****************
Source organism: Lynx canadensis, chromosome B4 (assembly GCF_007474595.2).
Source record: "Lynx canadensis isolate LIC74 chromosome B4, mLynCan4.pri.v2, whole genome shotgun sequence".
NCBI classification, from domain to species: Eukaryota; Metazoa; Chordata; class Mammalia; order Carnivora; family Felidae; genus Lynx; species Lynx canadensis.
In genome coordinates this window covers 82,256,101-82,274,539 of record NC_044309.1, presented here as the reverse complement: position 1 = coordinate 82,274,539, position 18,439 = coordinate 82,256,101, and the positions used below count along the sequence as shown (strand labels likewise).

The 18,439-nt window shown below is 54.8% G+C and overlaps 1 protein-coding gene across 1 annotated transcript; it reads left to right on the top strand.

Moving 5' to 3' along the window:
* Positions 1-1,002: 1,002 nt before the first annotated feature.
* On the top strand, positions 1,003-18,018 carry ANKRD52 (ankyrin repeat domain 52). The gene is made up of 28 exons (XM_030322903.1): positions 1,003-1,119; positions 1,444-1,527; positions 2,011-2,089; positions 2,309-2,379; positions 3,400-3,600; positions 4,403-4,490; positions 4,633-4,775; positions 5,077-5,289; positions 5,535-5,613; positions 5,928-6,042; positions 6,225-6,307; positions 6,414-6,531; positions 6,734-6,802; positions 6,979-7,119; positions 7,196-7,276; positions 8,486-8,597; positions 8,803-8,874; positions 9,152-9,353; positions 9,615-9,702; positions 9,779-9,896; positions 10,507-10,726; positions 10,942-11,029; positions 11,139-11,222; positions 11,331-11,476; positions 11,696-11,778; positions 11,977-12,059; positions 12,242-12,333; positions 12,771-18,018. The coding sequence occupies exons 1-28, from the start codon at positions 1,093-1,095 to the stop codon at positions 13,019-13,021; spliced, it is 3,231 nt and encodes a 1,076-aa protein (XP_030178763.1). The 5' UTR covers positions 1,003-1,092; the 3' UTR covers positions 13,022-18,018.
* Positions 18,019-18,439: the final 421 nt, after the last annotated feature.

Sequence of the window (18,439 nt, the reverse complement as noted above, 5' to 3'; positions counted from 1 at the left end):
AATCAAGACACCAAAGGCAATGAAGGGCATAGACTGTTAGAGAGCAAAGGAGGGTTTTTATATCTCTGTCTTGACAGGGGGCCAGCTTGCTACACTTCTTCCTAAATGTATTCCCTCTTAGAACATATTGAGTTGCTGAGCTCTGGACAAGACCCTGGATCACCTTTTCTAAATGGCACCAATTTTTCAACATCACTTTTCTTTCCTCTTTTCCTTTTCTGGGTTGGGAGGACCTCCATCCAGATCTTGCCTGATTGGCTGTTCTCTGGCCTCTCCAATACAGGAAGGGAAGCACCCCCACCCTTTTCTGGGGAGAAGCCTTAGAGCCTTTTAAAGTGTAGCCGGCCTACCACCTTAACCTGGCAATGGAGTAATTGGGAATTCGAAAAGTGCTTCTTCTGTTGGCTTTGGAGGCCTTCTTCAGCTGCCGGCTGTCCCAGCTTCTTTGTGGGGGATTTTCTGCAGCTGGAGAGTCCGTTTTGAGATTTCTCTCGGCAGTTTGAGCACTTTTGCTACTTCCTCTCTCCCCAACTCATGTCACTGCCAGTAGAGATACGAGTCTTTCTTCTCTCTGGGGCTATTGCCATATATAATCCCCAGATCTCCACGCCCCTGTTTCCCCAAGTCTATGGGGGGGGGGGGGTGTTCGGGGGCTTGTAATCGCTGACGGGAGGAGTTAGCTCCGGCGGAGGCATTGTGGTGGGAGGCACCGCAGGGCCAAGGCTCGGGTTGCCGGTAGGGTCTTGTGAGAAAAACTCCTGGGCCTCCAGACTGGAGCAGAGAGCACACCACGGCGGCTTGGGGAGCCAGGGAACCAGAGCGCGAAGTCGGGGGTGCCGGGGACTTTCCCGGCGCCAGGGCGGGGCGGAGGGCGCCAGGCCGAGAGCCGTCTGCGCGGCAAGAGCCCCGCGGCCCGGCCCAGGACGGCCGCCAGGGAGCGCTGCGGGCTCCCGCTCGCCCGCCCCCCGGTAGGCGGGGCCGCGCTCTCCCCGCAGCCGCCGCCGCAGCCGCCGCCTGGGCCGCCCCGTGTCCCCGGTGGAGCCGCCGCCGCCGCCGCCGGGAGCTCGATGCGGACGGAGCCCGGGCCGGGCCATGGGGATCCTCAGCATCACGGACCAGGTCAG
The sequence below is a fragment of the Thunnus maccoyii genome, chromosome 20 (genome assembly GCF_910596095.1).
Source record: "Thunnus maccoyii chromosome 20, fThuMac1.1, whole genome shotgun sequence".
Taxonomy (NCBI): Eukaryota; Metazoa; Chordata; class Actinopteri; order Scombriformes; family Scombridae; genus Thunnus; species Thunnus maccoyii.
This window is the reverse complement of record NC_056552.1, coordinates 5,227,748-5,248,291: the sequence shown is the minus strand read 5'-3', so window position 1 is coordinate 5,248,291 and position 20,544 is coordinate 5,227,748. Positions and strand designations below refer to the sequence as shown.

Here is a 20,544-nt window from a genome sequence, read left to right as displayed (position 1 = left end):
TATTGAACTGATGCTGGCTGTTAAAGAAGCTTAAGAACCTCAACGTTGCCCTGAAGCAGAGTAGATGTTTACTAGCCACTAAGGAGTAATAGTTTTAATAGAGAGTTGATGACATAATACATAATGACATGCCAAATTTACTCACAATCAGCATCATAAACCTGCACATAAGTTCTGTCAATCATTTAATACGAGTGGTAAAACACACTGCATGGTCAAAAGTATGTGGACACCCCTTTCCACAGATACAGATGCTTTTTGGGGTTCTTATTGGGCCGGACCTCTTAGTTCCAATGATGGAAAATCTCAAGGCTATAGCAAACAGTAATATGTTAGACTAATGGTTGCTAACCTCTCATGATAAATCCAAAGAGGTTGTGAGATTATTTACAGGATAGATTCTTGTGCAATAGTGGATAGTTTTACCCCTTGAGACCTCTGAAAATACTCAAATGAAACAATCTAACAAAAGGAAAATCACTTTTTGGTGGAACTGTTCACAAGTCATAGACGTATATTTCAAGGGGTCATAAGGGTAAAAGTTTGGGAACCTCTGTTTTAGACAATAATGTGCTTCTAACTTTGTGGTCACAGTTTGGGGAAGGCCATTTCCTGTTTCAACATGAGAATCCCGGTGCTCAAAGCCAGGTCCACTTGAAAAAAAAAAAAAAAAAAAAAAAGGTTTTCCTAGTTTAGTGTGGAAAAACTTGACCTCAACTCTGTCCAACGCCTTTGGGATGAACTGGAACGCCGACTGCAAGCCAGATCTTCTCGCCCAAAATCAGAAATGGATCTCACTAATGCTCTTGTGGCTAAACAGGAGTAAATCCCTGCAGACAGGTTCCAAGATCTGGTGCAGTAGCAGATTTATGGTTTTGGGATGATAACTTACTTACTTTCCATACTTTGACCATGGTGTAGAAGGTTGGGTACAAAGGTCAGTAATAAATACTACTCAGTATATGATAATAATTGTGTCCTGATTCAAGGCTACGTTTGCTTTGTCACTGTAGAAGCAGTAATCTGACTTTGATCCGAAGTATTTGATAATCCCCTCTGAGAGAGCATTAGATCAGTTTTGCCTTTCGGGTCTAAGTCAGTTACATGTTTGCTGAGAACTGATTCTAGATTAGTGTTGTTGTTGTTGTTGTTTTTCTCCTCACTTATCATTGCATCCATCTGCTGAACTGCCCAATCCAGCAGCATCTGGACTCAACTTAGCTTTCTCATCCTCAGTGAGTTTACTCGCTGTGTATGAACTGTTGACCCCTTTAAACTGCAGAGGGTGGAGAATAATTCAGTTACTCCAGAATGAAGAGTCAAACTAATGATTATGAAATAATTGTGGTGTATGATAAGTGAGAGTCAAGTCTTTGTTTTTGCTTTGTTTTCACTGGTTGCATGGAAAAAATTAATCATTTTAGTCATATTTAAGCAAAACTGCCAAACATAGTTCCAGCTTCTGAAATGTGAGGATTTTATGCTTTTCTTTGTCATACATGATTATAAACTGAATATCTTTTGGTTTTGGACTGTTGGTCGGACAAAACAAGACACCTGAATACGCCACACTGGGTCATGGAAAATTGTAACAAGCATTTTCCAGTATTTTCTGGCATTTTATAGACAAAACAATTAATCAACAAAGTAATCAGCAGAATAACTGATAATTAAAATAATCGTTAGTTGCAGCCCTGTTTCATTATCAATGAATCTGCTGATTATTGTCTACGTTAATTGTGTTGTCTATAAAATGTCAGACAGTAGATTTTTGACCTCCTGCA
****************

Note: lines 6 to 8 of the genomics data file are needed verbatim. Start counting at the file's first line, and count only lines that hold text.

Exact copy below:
Moving 5' to 3' along the window:
* Positions 1-1,002: 1,002 nt before the first annotated feature.
* On the top strand, positions 1,003-18,018 carry ANKRD52 (ankyrin repeat domain 52). The gene is made up of 28 exons (XM_030322903.1): positions 1,003-1,119; positions 1,444-1,527; positions 2,011-2,089; positions 2,309-2,379; positions 3,400-3,600; positions 4,403-4,490; positions 4,633-4,775; positions 5,077-5,289; positions 5,535-5,613; positions 5,928-6,042; positions 6,225-6,307; positions 6,414-6,531; positions 6,734-6,802; positions 6,979-7,119; positions 7,196-7,276; positions 8,486-8,597; positions 8,803-8,874; positions 9,152-9,353; positions 9,615-9,702; positions 9,779-9,896; positions 10,507-10,726; positions 10,942-11,029; positions 11,139-11,222; positions 11,331-11,476; positions 11,696-11,778; positions 11,977-12,059; positions 12,242-12,333; positions 12,771-18,018. The coding sequence occupies exons 1-28, from the start codon at positions 1,093-1,095 to the stop codon at positions 13,019-13,021; spliced, it is 3,231 nt and encodes a 1,076-aa protein (XP_030178763.1). The 5' UTR covers positions 1,003-1,092; the 3' UTR covers positions 13,022-18,018.